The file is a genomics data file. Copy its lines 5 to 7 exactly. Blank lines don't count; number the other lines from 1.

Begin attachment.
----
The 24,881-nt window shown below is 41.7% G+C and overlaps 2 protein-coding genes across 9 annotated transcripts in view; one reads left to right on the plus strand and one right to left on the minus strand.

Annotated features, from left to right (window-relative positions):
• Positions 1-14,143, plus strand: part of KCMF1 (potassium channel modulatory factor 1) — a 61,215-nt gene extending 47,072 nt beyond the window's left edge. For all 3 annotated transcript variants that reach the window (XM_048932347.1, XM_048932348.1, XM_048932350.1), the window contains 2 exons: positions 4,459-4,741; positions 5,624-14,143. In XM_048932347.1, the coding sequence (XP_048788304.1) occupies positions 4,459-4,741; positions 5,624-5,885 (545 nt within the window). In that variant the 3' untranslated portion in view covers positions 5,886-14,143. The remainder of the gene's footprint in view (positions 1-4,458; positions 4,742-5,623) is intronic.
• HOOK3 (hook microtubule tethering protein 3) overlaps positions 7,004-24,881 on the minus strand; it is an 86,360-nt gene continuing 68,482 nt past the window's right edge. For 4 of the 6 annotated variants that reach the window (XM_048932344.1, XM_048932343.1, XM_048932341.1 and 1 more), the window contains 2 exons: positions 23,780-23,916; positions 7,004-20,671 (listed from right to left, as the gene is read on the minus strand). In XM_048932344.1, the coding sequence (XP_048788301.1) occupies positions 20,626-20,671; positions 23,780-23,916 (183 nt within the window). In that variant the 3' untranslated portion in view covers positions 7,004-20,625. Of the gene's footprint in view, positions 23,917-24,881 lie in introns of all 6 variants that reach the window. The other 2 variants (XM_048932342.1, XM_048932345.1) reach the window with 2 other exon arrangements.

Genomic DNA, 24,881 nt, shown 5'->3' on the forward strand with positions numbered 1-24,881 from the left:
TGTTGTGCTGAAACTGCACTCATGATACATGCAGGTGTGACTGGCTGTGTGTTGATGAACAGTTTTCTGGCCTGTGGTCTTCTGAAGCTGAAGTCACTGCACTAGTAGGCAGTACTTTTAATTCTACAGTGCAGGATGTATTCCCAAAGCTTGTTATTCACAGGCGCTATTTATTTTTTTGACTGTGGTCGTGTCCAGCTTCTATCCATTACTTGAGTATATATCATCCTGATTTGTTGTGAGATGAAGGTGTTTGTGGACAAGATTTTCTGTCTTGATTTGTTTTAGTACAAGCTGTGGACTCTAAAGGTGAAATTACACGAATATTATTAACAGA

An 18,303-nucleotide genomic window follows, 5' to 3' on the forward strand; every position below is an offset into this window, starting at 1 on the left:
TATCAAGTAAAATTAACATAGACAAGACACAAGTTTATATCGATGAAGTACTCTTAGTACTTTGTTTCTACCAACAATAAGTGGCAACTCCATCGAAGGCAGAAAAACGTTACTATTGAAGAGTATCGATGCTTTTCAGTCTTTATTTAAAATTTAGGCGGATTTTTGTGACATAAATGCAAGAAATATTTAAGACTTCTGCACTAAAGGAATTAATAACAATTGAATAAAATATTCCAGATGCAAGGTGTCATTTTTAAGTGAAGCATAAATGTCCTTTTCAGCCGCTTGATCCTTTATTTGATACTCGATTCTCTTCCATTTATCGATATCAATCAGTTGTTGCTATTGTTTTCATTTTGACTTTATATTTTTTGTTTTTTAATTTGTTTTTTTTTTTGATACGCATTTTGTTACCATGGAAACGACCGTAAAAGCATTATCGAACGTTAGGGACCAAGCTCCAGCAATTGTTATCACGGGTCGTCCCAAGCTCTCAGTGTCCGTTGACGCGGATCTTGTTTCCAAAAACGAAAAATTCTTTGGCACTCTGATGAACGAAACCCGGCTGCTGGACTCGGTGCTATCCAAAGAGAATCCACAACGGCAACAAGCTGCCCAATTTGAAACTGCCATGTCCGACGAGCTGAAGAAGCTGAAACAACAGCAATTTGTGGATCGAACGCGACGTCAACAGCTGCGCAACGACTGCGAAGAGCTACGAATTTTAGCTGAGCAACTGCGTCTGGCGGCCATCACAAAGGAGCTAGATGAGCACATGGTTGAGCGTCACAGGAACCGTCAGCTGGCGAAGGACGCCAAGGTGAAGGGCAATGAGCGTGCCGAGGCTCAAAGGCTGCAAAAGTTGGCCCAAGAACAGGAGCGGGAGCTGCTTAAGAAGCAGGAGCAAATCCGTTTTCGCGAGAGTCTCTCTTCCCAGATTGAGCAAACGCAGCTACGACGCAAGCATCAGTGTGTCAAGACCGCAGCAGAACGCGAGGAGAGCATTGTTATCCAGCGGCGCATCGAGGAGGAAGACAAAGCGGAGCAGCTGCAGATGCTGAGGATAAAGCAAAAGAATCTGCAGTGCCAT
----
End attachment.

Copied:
Genomic DNA, 24,881 nt, shown 5'->3' on the forward strand with positions numbered 1-24,881 from the left:
TGTTGTGCTGAAACTGCACTCATGATACATGCAGGTGTGACTGGCTGTGTGTTGATGAACAGTTTTCTGGCCTGTGGTCTTCTGAAGCTGAAGTCACTGCACTAGTAGGCAGTACTTTTAATTCTACAGTGCAGGATGTATTCCCAAAGCTTGTTATTCACAGGCGCTATTTATTTTTTTGACTGTGGTCGTGTCCAGCTTCTATCCATTACTTGAGTATATATCATCCTGATTTGTTGTGAGATGAAGGTGTTTGTGGACAAGATTTTCTGTCTTGATTTGTTTTAGTACAAGCTGTGGACTCTAAAGGTGAAATTACACGAATATTATTAACAGA

An 18,303-nucleotide genomic window follows, 5' to 3' on the forward strand; every position below is an offset into this window, starting at 1 on the left: